‘Tis the season for denial-of-service attacks it seems.
Not only has Evernote been struck by a DoS attack overnight, but now RSS news aggregator Feedly reports that its cloud-based service is suffering from a distributed denial-of-service attack that could impact users’ ability to catch up with the latest updates from their favourite websites.
Feedly saw a boost in popularity, when Google announced last year that it was closing down its Reader service – used by many to manage their RSS feeds. Today, Feedly boasts millions of daily users.
The company did well out of Google Reader’s demise, and is a showing a similar plucky attitude in its response to this threat against its online service.
Criminals are attacking feedly with a distributed denial of service attack (DDoS). The attacker is trying to extort us money to make it stop. We refused to give in and are working with our network providers to mitigate the attack as best as we can.
We are working in parallel with other victims of the same group and with law enforcement.
We want to apologize for the inconvenience. Please know that you data is safe and you will be able to re-access your feedly as soon as the attack is neutralized.
I must admit I admire Feedly’s attitude. It’s right not to give in to the blackmailers who are essentially running an extortion racket, demanding that the cloud service pay up or be taken offline with their DDoS attack.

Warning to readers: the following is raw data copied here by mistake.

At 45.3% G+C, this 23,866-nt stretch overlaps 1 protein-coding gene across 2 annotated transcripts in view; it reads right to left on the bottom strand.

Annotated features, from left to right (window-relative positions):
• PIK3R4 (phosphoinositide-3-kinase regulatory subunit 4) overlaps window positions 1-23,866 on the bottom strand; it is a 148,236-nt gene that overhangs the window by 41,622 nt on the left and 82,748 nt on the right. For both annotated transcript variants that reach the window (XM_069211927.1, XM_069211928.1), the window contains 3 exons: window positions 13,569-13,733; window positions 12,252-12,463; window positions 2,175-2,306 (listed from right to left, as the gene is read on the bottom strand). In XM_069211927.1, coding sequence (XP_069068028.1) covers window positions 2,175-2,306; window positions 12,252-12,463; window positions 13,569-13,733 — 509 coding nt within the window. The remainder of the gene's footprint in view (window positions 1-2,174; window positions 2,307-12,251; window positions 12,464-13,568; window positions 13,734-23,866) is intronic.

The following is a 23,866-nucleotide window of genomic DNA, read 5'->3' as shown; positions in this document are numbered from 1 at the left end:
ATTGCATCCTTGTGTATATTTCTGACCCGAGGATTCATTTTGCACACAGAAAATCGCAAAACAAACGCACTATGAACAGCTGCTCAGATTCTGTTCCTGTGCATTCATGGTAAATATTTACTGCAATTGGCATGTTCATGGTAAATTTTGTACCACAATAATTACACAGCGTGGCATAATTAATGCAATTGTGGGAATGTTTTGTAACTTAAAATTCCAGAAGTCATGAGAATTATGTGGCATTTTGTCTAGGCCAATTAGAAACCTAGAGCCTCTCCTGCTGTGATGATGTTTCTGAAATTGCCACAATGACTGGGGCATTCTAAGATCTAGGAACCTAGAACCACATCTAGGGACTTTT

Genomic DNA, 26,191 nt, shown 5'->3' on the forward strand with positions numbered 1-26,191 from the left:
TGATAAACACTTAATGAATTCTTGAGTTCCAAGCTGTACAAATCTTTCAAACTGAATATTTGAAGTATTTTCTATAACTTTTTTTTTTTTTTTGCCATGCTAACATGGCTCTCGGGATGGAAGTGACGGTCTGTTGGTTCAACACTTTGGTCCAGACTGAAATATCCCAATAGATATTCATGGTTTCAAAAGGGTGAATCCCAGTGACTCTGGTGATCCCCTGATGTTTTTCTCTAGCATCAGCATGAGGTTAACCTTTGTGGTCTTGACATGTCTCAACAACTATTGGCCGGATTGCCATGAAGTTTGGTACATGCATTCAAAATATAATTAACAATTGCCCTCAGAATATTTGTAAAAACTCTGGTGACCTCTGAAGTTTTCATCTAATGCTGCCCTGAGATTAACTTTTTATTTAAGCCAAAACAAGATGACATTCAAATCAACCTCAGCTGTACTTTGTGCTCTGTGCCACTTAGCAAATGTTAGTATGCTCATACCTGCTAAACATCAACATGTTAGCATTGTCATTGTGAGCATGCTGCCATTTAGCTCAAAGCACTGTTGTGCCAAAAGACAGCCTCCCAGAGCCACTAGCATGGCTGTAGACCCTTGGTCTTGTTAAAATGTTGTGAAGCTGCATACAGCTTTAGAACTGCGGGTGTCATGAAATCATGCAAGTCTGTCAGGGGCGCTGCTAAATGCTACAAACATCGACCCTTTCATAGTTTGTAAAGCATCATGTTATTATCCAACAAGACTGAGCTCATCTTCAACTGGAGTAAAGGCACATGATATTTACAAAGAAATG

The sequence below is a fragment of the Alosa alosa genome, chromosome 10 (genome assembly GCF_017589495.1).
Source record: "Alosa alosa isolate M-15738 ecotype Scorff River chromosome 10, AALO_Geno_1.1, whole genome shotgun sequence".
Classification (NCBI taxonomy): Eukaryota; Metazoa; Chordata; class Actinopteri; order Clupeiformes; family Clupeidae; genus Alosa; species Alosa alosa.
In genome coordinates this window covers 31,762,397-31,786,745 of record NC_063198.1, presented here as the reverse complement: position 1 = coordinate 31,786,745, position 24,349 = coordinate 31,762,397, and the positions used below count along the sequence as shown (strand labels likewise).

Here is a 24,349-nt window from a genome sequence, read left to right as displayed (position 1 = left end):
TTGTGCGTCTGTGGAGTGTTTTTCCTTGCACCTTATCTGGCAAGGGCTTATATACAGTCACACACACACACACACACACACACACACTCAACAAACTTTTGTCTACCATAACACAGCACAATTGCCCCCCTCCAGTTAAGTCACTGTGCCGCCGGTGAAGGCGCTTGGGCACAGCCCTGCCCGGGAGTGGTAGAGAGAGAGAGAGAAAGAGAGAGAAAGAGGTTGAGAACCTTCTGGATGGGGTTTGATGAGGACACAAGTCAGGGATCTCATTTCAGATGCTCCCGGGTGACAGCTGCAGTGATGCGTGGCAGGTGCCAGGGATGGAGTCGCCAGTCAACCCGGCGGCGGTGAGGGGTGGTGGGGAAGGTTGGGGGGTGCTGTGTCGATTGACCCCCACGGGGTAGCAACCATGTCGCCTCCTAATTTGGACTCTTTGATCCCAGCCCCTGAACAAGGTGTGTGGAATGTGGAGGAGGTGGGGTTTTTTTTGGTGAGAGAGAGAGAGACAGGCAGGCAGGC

The danger of paying DDoS blackmailers is that you’re only encouraging them to attack you more, perhaps increasing their financial demands next time.
Extorting money with threats against someone’s business is illegal of course, as is launching a DDoS attack against a website*. In the UK, where I am based, denial-of-service attacks have been outlawed since 2006, and could result in the perpetrators receiving a prison sentence of up to ten years. It’s a similar story in many other countries, and there are people who have been imprisoned for years as a result of their attacks.
Lets hope that whoever is behind the Feedly attack is identified, and brought to book.
In the meantime, you can do your bit to help by making sure that your computer isn’t one of the millions around the world which form part of a botnet.
Online criminals infect poorly-protected computers, recruiting them into botnets to silently participate in their spam campaigns and denial-of-service attacks. Keeping the security of your computer is essential if you want to avoid being part of the problem.
* A denial-of-service attack is illegal if you don’t have the permission of the targeted website’s owners. The only legitimate DDoS attack is one that is being done, with permission, in order to test the site’s ability to withstand an attack. In short: if you have to ask yourself if a DDoS attack is legal or not, it’s not.